Advice for White People on Celebrating MLK Day
"I can remember, I can remember when Negroes were just going around as Ralph has said, so often, scratching where they didn't itch, and laughing when they were not tickled. But that day is all over. We mean business now, and we are determined to gain our rightful place in God's world.
"And that's all this whole thing is about. We aren't engaged in any negative protest and in any negative arguments with anybody. We are saying that we are determined to be men. We are determined to be people. We are saying that we are God's children. And that we don't have to live like we are forced to live."
--Martin Luther King, Jr. on April 3, 1968 (The day before he was assassinated, in his last public speech.)
In my experience, Martin Luther King Jr. Day is often an awkward day for white people. I think I understand why.
As a spectator, I've observed that there are two ways that white people often celebrate MLK day that are a bit offensive. We laugh it off, but under the laugh is an annoyance, a slight offense. I’m sorry; it can’t be helped.
One option is to say, “Oh! How wonderful that MLK’s dream has been realized!” But this is offensive, because it hasn’t. 95% of black people, I guarantee you, will say that racism exists today. It may be more muted, it may be more camouflaged, but it does exist. And science confirms that even (or, perhaps, especially) those most vocal about racism have a subconscious racism that their consciousness has to control vigilantly (which might, incidentally, have to do with why they are so vocal against racism). And we black people are even conscious about racism – I came across a study recently that merely telling a black person to self-identify as a black person on a test caused him to do worse. We know there’s more work to do ourselves, because we are racist to the very face we see in the mirror. So don’t tell us that racism is over. It’s a profound insult to what we know to be true.
Another option is to say, “I’m so sorry that the dream hasn’t been realized! We still have a lot of work to do.” But this doesn’t work, either. At least, not by itself. It turns easily into a patronizing, “I’m SO sorry I’m still better than you.” This apologetic statement pales in comparison to the black individual’s celebration of the day. He feels no pity for himself. Only raw determination.
I know this, in a way, from studying feminism. As a man, I cannot fully be a feminist. I can’t do it. Sexism exists, and it is a problem. And yet, as a heterosexual male, I can’t be as militant or as strong or as free of pity as an advocate of feminism as someone who is actually female. I can respect their fight, but I can’t join it the way that a woman can. It’s just impossible.
So why should I bother? Because my definition as a man is profoundly connected to who they are as women. I am not an advocate for their cause – I am a listener. I fight to listen. I tell others to listen. And, through listening and respecting their unique perspective of the world, I acquire for them an increasing measure of respect and deepen an understanding of my own experience, as I build in myself an increasing measure of humility.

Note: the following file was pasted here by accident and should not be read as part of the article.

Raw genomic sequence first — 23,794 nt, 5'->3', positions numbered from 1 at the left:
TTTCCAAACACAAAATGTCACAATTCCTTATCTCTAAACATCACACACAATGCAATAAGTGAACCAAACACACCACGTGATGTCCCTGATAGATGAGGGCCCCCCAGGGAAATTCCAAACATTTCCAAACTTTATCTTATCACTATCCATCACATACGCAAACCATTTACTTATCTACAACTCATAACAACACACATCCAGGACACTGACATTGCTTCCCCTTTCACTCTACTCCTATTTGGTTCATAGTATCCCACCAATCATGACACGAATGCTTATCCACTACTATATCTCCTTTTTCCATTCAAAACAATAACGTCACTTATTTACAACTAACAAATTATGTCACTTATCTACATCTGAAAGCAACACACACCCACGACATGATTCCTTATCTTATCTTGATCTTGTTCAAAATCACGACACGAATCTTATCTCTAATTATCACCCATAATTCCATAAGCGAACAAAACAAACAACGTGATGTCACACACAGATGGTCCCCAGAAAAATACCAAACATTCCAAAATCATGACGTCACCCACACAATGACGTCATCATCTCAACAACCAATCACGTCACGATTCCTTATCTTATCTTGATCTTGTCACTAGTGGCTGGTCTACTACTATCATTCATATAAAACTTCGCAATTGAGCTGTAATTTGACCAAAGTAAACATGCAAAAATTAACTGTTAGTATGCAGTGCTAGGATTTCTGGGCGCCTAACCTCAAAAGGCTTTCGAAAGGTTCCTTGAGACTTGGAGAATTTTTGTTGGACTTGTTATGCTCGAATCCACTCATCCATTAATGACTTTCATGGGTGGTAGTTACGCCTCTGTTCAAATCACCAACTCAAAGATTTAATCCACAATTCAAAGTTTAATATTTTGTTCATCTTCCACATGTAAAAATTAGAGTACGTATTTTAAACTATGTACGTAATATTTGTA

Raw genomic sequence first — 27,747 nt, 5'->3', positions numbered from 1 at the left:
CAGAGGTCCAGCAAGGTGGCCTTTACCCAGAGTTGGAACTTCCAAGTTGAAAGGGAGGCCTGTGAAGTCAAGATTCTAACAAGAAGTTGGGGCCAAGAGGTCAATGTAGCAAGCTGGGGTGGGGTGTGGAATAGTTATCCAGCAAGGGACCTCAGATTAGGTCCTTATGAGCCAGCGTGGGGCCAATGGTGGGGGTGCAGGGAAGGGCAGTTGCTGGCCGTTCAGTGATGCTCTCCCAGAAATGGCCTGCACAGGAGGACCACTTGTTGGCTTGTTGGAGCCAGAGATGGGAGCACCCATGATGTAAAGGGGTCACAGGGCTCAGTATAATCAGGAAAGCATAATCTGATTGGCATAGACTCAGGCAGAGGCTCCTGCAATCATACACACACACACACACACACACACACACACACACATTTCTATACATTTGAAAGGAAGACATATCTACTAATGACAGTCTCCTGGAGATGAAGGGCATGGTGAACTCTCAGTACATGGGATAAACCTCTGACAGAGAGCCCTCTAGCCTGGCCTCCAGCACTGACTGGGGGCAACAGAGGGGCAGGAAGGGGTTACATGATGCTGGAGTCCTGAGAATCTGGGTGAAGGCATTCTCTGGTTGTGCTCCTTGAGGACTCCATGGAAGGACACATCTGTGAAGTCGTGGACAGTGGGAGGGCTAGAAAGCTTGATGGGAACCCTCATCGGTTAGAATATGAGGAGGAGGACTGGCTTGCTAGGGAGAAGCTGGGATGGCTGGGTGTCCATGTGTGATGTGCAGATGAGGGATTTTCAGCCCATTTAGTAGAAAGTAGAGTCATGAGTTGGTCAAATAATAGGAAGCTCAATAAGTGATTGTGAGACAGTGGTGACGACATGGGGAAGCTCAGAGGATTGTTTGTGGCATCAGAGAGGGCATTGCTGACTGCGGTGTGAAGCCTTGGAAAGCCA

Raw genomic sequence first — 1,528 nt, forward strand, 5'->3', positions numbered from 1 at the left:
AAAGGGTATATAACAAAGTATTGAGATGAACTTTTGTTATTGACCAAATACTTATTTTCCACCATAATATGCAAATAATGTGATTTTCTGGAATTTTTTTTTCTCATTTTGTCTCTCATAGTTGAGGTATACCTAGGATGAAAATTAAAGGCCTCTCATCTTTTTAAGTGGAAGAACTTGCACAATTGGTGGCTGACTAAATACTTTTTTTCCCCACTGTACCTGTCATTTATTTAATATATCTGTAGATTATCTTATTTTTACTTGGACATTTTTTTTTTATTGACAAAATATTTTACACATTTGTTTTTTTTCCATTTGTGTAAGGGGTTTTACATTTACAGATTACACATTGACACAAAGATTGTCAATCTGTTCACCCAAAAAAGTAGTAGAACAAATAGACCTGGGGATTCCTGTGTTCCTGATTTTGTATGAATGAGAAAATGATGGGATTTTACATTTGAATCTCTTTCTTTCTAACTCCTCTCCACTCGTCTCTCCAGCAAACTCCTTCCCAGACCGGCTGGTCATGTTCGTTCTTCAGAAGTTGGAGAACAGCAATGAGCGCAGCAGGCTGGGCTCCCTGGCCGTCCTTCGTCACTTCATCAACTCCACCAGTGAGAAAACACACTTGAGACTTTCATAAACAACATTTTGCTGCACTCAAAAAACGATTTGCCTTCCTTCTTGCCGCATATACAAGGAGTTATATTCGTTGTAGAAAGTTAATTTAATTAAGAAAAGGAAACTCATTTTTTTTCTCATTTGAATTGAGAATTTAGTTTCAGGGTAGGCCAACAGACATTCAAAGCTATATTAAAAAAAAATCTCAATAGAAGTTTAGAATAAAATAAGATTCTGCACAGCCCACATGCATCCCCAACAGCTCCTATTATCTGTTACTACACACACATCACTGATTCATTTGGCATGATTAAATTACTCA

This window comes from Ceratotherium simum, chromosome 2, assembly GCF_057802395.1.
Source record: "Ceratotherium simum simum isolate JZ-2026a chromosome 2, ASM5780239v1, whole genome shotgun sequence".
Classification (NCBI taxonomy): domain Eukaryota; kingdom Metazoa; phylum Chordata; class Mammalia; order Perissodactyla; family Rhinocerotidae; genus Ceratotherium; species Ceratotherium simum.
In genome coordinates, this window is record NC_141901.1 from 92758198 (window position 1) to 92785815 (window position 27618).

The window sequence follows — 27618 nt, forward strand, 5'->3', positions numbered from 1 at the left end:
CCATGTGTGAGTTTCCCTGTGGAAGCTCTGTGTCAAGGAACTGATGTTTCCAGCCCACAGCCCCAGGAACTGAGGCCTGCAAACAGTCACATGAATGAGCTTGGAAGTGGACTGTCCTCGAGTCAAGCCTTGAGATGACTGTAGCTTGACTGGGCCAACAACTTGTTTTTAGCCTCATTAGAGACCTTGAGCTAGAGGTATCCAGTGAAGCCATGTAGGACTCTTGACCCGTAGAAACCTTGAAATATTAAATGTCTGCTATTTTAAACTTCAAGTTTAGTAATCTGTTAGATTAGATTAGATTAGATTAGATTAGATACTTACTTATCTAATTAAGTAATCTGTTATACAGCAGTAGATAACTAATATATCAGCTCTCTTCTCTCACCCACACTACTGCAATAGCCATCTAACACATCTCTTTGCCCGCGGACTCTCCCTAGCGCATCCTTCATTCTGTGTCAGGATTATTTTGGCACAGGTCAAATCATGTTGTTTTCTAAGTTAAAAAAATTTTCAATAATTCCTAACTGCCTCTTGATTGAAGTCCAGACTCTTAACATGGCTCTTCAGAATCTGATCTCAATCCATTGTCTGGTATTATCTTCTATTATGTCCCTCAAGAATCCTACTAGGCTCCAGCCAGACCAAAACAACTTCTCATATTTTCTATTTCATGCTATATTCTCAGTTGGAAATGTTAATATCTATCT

I don’t provide the content for their advocacy; I provide an ear for their advocacy.
And that, I think, is how white people can celebrate the legacy and work of Martin Luther King, Jr. By taking a day out of the year to listen. Just one day. Let us speak. Respect our voices as much as we respect your Fourth of July. Because this is our beginning; this is our Independence Day, and in the words of Langston Hughes, we, too, sing America. And that listening can be active and an advocation for others to join your ears.
But what about all the other minorities? This question is commonly used to silence minorities – when a minority speaks of injustice, he is told to shut up, because at least he doesn’t have it as bad as X. I agree that I should listen to others, but I can only provide content for my own advocacy. I do not provide content for the Asian or the Palestinian – I listen to how they define and affect my own experience and standing in the socioeconomic political and experiential standing I find myself in. I am not qualified to provide the content for their voices. If you want to hear my voice, then I will speak as myself. And I will let them speak for themselves. I’m asking you, as well, to listen to me, and perhaps, through listening, you will understand yourself. This is my struggle. You may engage in your own. Do not tell us what we should do for this one day. For one day, for one 24 hour period, listen.
Morgan Freeman was once asked about black history month. He hated it. When asked why, he said, “I don’t want my history relegated to a month. How would you like to have ‘white history month’?” You see?
I don’t want this to turn into, “black people’s struggles are a symbol for my own inferiority.” Because we aren’t. We aren’t. We just aren’t. We’re not a symbol – this is real life. Day in, day out. It’s not pretend. It’s not just a story. This is our life. We aren’t your metaphor; we’re ourselves.
But at the same time, in hearing us, you’re hearing a part of yourselves, because we are, with the rest of the United States and the world, constructors of your identity as a patriot, as a citizen, as a human being.
Understand yourself by understanding us.
So that’s how you can celebrate his legacy. It’s only for one day. And your gift is coming one step closer to defining equality. For when you get right down to it, your equality and fight against inferiority is dependent on and defined by my own.